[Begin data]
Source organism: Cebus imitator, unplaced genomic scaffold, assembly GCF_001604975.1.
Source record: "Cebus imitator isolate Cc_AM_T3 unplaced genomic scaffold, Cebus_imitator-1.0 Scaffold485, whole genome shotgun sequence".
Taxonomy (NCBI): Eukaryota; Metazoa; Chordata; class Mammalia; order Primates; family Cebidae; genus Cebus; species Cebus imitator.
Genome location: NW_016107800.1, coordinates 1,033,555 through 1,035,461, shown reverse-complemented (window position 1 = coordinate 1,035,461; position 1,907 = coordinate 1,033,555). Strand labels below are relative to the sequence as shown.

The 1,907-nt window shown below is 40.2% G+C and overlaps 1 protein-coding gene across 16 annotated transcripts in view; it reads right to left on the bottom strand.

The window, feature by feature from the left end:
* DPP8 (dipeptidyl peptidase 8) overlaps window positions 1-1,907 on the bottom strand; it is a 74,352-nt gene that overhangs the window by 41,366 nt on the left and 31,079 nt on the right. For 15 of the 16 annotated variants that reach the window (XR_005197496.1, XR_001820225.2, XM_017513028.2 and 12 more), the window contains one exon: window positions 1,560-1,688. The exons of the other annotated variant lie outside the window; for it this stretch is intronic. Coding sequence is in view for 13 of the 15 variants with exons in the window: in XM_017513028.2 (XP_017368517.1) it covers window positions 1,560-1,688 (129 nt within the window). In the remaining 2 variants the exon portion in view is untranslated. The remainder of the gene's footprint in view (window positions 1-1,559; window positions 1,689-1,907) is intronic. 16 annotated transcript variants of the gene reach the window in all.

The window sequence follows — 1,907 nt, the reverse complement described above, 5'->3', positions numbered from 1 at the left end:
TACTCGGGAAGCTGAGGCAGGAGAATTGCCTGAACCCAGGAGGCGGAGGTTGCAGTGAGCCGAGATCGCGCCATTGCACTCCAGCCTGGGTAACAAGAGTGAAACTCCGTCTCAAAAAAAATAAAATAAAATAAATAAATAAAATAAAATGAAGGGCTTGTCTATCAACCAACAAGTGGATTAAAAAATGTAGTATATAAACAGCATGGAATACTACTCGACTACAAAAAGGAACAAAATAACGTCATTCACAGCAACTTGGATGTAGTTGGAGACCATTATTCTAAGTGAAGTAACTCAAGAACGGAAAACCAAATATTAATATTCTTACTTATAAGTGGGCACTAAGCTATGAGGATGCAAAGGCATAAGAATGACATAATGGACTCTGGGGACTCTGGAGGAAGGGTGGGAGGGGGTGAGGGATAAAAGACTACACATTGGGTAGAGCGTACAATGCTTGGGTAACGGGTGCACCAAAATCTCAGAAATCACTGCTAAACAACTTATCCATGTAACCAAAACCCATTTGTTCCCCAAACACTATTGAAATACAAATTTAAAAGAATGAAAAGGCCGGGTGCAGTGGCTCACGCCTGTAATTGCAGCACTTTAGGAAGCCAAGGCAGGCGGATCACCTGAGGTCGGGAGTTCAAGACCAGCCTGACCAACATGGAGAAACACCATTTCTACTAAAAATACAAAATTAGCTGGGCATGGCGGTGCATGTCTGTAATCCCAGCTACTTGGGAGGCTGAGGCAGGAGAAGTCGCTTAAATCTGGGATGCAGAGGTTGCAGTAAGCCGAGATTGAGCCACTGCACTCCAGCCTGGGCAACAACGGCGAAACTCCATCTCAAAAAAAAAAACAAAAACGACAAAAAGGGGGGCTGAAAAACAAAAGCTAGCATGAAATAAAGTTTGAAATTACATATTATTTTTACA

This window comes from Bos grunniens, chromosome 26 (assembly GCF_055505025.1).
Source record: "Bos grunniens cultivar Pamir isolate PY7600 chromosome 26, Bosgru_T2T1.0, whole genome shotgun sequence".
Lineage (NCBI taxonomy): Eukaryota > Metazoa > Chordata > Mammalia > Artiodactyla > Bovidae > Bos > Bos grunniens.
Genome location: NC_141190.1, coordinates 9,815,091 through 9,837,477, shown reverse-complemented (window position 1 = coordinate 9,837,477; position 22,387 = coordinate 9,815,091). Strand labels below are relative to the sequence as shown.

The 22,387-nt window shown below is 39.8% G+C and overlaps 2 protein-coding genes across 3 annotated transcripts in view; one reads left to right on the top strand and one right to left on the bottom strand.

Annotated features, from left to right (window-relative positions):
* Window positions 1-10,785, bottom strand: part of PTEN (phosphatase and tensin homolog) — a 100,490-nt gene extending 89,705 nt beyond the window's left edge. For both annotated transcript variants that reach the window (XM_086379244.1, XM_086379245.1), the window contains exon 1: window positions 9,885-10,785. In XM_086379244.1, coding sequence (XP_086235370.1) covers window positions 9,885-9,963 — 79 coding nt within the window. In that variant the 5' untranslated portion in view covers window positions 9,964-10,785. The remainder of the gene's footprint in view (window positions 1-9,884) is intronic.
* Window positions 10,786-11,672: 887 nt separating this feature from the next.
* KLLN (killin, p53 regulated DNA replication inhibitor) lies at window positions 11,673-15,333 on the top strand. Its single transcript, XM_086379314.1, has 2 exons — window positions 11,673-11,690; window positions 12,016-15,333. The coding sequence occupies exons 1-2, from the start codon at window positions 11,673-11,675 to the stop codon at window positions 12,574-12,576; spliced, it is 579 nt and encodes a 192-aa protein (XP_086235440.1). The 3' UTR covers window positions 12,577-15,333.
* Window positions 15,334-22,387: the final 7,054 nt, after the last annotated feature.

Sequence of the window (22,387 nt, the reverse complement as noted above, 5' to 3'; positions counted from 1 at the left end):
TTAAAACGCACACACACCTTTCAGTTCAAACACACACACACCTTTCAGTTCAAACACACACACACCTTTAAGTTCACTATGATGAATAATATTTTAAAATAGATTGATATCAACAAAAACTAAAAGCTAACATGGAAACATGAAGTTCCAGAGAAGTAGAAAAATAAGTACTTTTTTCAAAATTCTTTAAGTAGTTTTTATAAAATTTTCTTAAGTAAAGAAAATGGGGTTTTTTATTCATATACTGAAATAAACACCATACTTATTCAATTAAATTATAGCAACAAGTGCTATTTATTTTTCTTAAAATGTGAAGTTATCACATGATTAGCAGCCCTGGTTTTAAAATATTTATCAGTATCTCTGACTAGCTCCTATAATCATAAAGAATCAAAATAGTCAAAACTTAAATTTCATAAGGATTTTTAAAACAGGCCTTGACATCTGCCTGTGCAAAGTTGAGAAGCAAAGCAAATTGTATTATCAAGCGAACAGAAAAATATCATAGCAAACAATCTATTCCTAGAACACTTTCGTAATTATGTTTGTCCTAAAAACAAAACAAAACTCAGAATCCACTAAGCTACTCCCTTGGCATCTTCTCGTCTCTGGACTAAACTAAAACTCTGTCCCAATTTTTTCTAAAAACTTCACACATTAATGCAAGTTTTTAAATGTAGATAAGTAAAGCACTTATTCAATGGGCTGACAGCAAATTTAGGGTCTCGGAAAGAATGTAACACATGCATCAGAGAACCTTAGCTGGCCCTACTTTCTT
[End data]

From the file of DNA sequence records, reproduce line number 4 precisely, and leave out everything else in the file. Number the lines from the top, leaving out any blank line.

Genome location: NW_016107800.1, coordinates 1,033,555 through 1,035,461, shown reverse-complemented (window position 1 = coordinate 1,035,461; position 1,907 = coordinate 1,033,555). Strand labels below are relative to the sequence as shown.